SCImages Vintage Images of Days Past

  • Mini dresses make an appearance 1960's
  • The First Stewardesses
  • A family on holiday in France circa 1900
  • Children in gas mask practice
  • Family holiday in UK railway camping coach 1956
  • Henri  Oltramare nude study 1900
  • Melrose Tea delivery van
  • Moving Day 1920's
  • Woodstock love in 1969
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  • UNIVAC computer with Walter Cronkite
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Welcome to SCImages

 

Vintage photographs that I come across increasingly impress me! In an age of digital photography and videography, it is amazing just how many great, enticing, unusual, erotic and exotic photographs exist from yesteryear. I have decided to explore this more thoroughly and I am going to include many of these vintage pictures in the blog articles of this website.

Ewa Aulin in a mini dress, 1968

Click on the image to get a magnified view of Ewa Aulin, a sexy Swedish starlet in a mini dress, 1968!

Scanned from the internet and else ware, these are relevant to the golden age of film photography from the 1880's to the 1990's, including ancient autos, aeroplanes, advertisements, family portraits, street life, nude female models and pinups, from that era as well as more recent times.

Stanley Kubrick Art Class!

Posted on Jan-15-2018 by Admin   |   

Stanley Kubrick's Students Drawing a Nude in Art Class, Columbia University,1948

Click on the photo to magnify the image

Stanley Kubrick (July 26, 1928 – March 7, 1999) was an American film director, screenwriter, producer, cinematographer, editor and photographer. He is frequently cited as one of the greatest and most influential directors in cinematic history, but before he was a cinematic trailblazer he, as a teenager, developed an eye for what worked on camera. In this photo Kubrick framed perfectly, students drawing a nude model in an art class at Columbia University in 1948.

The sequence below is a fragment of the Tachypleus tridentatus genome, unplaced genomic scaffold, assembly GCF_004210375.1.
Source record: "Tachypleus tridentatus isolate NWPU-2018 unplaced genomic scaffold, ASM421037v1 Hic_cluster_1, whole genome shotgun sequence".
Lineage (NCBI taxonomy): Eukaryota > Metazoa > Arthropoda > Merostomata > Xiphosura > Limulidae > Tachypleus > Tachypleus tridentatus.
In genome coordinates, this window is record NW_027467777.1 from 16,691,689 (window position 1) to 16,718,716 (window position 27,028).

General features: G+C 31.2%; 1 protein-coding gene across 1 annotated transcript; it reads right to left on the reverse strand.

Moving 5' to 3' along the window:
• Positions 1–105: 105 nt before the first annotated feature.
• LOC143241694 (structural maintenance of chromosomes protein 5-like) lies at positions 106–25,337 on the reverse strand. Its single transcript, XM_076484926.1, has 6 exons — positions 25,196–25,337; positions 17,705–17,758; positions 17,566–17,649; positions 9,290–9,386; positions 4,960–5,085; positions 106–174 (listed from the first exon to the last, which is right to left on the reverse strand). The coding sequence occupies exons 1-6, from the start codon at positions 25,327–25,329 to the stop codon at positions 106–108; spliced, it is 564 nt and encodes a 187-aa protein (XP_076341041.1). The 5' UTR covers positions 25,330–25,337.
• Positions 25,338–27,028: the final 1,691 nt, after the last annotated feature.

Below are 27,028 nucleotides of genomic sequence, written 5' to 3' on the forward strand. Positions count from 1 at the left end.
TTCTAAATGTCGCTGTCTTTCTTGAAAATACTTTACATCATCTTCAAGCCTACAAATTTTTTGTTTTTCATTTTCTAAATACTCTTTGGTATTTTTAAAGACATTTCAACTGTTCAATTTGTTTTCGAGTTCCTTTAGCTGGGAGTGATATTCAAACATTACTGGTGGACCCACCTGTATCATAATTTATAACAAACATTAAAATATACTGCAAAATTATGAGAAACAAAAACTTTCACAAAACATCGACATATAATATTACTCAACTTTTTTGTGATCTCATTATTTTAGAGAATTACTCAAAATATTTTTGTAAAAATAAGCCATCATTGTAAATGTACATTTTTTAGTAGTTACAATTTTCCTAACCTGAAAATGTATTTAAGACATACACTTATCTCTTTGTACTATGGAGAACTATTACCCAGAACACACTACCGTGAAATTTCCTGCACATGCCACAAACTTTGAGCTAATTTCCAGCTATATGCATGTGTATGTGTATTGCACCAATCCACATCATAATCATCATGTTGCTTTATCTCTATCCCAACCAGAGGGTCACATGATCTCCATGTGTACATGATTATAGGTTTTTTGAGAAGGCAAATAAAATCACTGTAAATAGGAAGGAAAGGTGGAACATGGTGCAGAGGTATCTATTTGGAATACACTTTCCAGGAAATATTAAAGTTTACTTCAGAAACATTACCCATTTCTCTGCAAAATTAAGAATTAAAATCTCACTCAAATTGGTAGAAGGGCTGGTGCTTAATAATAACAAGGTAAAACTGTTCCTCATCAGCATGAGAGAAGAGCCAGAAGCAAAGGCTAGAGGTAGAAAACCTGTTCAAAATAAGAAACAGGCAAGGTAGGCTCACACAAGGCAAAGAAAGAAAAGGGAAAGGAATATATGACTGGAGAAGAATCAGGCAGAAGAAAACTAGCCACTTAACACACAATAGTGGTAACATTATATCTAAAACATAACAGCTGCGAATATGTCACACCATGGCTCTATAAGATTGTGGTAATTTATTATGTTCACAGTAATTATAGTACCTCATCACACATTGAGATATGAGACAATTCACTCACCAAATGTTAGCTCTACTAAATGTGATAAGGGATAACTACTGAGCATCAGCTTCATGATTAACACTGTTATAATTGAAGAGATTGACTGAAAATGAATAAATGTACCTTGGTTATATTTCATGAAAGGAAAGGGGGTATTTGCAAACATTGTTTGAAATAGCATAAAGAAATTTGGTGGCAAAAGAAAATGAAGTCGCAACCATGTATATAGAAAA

Kubrick was raised in the Bronx and attended William Howard Taft High School from 1941 to 1945. Kubrick displayed a keen interest in literature, photography, and film from a young age, and taught himself all aspects of film production and directing after graduating from high school. After working as a photographer for Look magazine in the late 1940s and early 1950s, he began making short films on a shoestring budget, and made his first major Hollywood film, The Killing, for United Artists in 1956. Creative differences arising from his work with the film studios, a dislike of Hollywood, and a growing concern about crime in America prompted Kubrick to move to the United Kingdom in 1961, where he spent most of the remainder of his life and career.

His first British productions were two films with Peter Sellers, Lolita (1962) and Dr. Strangelove (1964). Kubrick's films broke new ground in cinematography. The scientific realism and innovative special effects of 2001: A Space Odyssey (1968) were without precedent in the history of cinema, and the film earned him his only personal Oscar, for Best Visual Effects. He became one of the first directors to make use of a Steadicam for stabilized and fluid tracking shots. While many of Kubrick's films were controversial and initially received mixed reviews upon release—particularly A Clockwork Orange (1971), most were nominated for Oscars, Golden Globes, or BAFTA Awards, and underwent critical re-evaluations. His last film, Eyes Wide Shut, was completed shortly before his death in 1999 at the age of 70.